Chicago University Leads Fight Against Chinese Propaganda Program

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The Chinese government is not used to defeats but it was dealt a stinging one yesterday when the University of Chicago announced it will close  its Confucius Institute, a controversial school for teaching Chinese culture and the Chinese language. Explaining the move,  the university commented that it was “guided by its core values and faculty leadership in all matters of academic importance.”

 [Reposted from Forbes | By Eamonn Fingleton | September 26, 2014]

The decision could have historic ramifications if it inspires other American universities to rethink their relationship with the People’s Republic. The fact is that more than ninety U.S. universities now host  Confucius Institutes. In doing so, they have implicitly accepted constraints on their freedom of expression – and that is not the half of it.

Most Confucius Institutes depend heavily on Beijing for funding. Just how much money changes hands is hard to tell because, in an Orwellian touch, the Chinese Ministry of Education insists that its contracts with host universities are secret. The essence of the Confucius Institute concept, however, is that, in return for Chinese money, host universities cede control of curriculums, teaching materials, and faculty appointments. In practice most if not all key decisions are made in Beijing, and faculty are Chinese citizens selected by the Ministry of Education.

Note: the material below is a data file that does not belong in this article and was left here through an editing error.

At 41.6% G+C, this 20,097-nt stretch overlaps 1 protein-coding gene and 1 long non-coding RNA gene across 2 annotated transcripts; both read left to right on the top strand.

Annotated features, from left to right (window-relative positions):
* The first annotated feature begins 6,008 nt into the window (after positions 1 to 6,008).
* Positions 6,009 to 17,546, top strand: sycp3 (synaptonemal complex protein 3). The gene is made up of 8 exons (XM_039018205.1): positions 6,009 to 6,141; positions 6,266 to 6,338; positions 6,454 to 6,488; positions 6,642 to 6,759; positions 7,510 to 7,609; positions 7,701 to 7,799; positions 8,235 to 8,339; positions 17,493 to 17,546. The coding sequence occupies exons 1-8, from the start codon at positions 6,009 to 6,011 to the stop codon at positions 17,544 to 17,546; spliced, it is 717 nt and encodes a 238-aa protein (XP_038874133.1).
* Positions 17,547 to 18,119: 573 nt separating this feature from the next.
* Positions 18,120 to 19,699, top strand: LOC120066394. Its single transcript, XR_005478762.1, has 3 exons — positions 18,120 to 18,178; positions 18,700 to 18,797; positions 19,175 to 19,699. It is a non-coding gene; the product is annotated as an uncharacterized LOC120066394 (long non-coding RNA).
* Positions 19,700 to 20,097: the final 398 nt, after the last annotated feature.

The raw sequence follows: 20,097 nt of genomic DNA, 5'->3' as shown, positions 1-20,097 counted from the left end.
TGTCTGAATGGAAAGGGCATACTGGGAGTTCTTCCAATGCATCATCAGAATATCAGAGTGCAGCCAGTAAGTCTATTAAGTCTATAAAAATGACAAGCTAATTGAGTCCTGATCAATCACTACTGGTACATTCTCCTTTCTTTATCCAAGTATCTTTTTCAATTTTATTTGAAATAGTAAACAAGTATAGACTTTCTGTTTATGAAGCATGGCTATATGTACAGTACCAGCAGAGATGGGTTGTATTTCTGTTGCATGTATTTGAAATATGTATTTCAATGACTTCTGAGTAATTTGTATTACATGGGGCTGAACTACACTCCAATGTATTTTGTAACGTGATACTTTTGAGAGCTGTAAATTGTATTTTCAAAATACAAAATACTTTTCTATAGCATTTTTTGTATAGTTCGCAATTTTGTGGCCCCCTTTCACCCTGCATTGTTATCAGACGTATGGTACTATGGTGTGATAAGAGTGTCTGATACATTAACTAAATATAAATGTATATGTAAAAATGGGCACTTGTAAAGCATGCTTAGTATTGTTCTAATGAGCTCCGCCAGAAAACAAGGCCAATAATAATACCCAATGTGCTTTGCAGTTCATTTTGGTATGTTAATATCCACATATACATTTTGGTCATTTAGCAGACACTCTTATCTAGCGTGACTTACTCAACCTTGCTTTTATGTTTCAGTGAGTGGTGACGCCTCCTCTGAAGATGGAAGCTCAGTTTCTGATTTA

Meanwhile students and faculty at host universities are expected to censor themselves on topics considered “sensitive” by the Chinese Communist Party (not least the Tiananmen massacre, which the party continues to deny). Until recently Beijing had tried to deny that any self-censorship was involved, but all pretensions were dropped in July when the Beijing-based global head of the Confucius Institute project, Xu Lin, ordered that several pages be ripped out of the program for a European Sinology conference. The conference, partly funded by the Confucius Institute movement, was held in Portugal. The program’s offending pages bore references to Taiwan-based organizations that Xu considered “inappropriate.”

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